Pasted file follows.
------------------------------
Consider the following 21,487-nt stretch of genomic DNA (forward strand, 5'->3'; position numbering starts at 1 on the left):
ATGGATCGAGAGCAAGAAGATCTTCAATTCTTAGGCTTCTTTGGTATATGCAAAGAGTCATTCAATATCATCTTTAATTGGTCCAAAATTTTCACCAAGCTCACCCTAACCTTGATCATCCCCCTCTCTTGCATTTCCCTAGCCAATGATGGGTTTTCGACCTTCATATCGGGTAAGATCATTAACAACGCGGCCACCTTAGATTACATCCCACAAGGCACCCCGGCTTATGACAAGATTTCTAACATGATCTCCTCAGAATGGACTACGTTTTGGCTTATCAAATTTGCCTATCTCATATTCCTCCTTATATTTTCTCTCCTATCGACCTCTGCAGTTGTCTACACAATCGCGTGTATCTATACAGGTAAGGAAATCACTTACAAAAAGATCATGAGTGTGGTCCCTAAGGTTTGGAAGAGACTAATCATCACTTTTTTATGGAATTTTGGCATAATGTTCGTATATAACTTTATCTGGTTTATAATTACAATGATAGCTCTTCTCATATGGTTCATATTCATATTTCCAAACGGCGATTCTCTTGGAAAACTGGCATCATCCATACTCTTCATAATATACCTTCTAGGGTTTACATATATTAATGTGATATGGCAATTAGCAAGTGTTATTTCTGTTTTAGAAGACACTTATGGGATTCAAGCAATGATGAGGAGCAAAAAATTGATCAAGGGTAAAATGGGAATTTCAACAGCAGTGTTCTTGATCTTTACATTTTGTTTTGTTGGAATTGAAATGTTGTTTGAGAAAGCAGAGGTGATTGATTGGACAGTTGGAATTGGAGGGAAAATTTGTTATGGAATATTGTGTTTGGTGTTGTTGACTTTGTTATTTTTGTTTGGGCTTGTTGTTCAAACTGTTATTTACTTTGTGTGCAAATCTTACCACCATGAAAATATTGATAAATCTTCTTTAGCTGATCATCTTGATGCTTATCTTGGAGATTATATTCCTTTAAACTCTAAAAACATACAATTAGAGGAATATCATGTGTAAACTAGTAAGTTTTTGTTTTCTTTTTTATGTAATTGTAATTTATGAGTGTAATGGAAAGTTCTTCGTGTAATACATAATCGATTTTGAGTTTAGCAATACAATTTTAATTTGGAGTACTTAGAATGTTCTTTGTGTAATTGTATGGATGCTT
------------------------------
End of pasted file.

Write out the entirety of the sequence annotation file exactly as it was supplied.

Consider the following 21,487-nt stretch of genomic DNA (forward strand, 5'->3'; position numbering starts at 1 on the left):
ATGGATCGAGAGCAAGAAGATCTTCAATTCTTAGGCTTCTTTGGTATATGCAAAGAGTCATTCAATATCATCTTTAATTGGTCCAAAATTTTCACCAAGCTCACCCTAACCTTGATCATCCCCCTCTCTTGCATTTCCCTAGCCAATGATGGGTTTTCGACCTTCATATCGGGTAAGATCATTAACAACGCGGCCACCTTAGATTACATCCCACAAGGCACCCCGGCTTATGACAAGATTTCTAACATGATCTCCTCAGAATGGACTACGTTTTGGCTTATCAAATTTGCCTATCTCATATTCCTCCTTATATTTTCTCTCCTATCGACCTCTGCAGTTGTCTACACAATCGCGTGTATCTATACAGGTAAGGAAATCACTTACAAAAAGATCATGAGTGTGGTCCCTAAGGTTTGGAAGAGACTAATCATCACTTTTTTATGGAATTTTGGCATAATGTTCGTATATAACTTTATCTGGTTTATAATTACAATGATAGCTCTTCTCATATGGTTCATATTCATATTTCCAAACGGCGATTCTCTTGGAAAACTGGCATCATCCATACTCTTCATAATATACCTTCTAGGGTTTACATATATTAATGTGATATGGCAATTAGCAAGTGTTATTTCTGTTTTAGAAGACACTTATGGGATTCAAGCAATGATGAGGAGCAAAAAATTGATCAAGGGTAAAATGGGAATTTCAACAGCAGTGTTCTTGATCTTTACATTTTGTTTTGTTGGAATTGAAATGTTGTTTGAGAAAGCAGAGGTGATTGATTGGACAGTTGGAATTGGAGGGAAAATTTGTTATGGAATATTGTGTTTGGTGTTGTTGACTTTGTTATTTTTGTTTGGGCTTGTTGTTCAAACTGTTATTTACTTTGTGTGCAAATCTTACCACCATGAAAATATTGATAAATCTTCTTTAGCTGATCATCTTGATGCTTATCTTGGAGATTATATTCCTTTAAACTCTAAAAACATACAATTAGAGGAATATCATGTGTAAACTAGTAAGTTTTTGTTTTCTTTTTTATGTAATTGTAATTTATGAGTGTAATGGAAAGTTCTTCGTGTAATACATAATCGATTTTGAGTTTAGCAATACAATTTTAATTTGGAGTACTTAGAATGTTCTTTGTGTAATTGTATGGATGCTT